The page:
52. 52. "A man is not called wise because he talks and talks again; but if he is peaceful, loving and fearless then he is in truth called wise" AQAL : IMP “Placemaking inspires people to collectively reimagine and reinvent public spaces as the heart of every community. Strengthening the connection between people and the places they share, Placemaking refers to a collaborative process by which we can shape our public realm in order to maximize shared value. More than just promoting better urban design, Placemaking facilitates creative patterns of use, paying particular attention to the physical, cultural, and social identities that define a place and support its ongoing evolution.” - Evolution - Emergence - Living systems. Life cycles (generational sequences) - Integral intelligences each quadrant - Strategic intelligence - Accounting / Evaluating - Evolutionary intelligence - Meshworks : structure & self organising layering A Broader Framework
  53. 53. Integral Methodological Pluralism A set of social practices that corresponds with AQAL metatheory. IMP is paradigmatic in that it includes the most time-honored methodologies, and meta- paradigmatic in that it weaves them together by way of three integrative principles: • non-exclusion, • unfoldment, & • enactment Subjects do not perceive worlds but enact them. Different states of subjects bring forth different worlds. A Broader Framework AQAL : IMP
  54. 54. A Broader Framework - Towards an Integral View © ValuesBehaviour(s) Culture(s)Systems Values Culture Behaviour Systems Not integrated - Siloed 1st Tier 2nd Tier integral Towards an Integral View the ‘worlds’ we work in the ‘worlds’ we must work from Tribal Post-tribal Traditional Modern Post-Modern Values Behaviour Culture Systems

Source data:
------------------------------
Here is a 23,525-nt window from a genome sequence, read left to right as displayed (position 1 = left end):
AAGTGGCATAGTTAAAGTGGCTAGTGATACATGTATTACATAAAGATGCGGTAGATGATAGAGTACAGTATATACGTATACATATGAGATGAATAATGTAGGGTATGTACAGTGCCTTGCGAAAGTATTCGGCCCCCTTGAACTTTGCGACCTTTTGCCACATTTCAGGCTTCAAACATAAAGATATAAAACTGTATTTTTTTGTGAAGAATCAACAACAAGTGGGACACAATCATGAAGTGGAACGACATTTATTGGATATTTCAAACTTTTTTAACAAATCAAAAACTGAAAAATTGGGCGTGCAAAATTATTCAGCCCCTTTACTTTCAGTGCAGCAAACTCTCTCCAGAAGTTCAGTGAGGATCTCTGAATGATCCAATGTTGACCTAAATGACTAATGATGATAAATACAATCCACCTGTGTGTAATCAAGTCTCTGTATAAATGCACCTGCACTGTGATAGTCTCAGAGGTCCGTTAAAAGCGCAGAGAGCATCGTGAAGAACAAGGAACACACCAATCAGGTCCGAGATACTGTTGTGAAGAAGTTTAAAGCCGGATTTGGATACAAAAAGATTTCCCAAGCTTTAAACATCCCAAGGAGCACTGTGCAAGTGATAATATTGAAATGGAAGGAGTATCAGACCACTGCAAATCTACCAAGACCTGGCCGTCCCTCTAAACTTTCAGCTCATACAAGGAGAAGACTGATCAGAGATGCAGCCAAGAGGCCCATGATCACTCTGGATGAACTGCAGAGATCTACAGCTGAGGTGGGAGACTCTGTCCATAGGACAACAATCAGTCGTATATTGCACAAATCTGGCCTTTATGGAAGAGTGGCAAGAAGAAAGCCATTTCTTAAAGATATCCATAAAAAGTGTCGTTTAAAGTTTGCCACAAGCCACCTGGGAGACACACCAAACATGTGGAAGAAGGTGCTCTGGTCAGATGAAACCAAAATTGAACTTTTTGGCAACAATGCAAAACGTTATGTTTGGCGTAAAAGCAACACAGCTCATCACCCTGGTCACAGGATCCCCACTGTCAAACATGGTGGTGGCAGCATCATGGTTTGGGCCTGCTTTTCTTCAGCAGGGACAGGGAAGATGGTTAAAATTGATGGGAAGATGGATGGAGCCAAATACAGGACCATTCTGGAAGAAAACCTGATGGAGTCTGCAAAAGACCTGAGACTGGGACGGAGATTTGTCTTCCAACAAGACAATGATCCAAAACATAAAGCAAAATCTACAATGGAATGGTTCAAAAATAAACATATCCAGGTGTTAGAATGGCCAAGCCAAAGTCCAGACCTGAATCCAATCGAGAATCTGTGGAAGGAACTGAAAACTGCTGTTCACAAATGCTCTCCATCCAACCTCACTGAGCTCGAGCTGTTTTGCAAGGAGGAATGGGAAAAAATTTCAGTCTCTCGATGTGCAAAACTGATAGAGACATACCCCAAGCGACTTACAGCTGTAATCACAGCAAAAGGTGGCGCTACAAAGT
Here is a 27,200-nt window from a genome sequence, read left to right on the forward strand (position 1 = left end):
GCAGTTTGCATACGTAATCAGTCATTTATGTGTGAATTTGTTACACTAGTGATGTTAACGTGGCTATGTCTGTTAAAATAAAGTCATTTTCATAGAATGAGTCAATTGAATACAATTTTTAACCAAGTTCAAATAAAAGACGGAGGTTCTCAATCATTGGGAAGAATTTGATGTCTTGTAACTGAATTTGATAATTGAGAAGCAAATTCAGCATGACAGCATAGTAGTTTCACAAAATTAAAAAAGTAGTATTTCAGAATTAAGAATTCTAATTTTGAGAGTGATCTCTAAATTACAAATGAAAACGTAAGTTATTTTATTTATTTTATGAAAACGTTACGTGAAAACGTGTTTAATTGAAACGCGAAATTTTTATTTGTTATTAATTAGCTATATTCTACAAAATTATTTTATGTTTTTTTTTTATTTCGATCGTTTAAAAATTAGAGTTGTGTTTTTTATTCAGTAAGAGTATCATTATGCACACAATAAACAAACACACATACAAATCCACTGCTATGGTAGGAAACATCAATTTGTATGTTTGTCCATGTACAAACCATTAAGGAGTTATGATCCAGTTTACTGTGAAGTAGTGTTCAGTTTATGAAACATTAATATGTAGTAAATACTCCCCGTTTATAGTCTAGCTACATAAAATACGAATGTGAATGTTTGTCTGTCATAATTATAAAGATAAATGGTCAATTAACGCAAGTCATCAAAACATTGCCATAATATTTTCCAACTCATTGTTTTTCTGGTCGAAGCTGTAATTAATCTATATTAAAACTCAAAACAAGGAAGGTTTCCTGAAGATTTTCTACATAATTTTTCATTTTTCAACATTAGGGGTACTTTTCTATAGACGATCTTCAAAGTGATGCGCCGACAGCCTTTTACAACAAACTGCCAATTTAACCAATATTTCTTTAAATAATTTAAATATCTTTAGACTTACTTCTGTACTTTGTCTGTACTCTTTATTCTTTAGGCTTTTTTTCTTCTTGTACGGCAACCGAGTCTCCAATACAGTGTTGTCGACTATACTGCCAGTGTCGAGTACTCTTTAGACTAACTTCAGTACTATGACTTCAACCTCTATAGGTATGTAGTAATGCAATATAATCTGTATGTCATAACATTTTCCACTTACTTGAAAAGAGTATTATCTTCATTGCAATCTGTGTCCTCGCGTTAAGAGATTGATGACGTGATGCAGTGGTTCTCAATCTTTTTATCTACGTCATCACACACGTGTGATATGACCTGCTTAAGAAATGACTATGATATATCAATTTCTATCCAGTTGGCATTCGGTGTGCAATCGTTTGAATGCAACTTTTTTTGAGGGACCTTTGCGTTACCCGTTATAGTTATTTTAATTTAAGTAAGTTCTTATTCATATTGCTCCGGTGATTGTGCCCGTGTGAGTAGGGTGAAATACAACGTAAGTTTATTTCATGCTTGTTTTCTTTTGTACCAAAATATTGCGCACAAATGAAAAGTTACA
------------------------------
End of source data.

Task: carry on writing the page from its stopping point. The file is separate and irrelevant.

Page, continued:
55. 55. Cultural and social norms that are unseen but nevertheless inform institutions, decision-making, and action. Behaviour, actions, and practices that support adaptation to climate change. A Broader Framework Worldviews, values, and “meaning-making” that create an internal understanding and motivation regarding climate change adaptation. Systems & social institutions that influence adaptation strategies and decisions (positively or negatively). inte g ral Adaptation and Change Behaviour, actions, and practices that support adaptation to climate change. Worldviews, values, and “meaning-making” that create an internal understanding and motivation regarding climate change adaptation. Cultural and social norms that are unseen but nevertheless inform institutions, decision- making, and action. Systems & social institutions that influence adaptation strategies and decisions (positively or negatively) Un-integrated What actually gives rise to adaptation?What does not gives rise to adaptation? Siloes
  56. 56. INTERVENTIONS 'Whatever plan of action we adopt in our attempt to remake the world, our usual first step it to pin a laudatory label on what we are doing. We may call it development, cure, correction, improvement, help, or progress. We load untested conclusions onto ill-stated premises. But every intervention in an existing system is, for certain, only an intervention. We will make progress faster if we honestly call the changes “interventions” only, until an audit shows what we have actually done. Needless to say, such honesty will be resisted by most promoters of change. The point isn’t to avoid risk or even intervention. But rather to be humble about our knowledge, or lack of it. To know when we should avoid small, immediate, and visible benefits that introduce the possibility for large (and possibly invisible) side effects. Less is more.’ Garrett Hardin writes In Filters Against Folly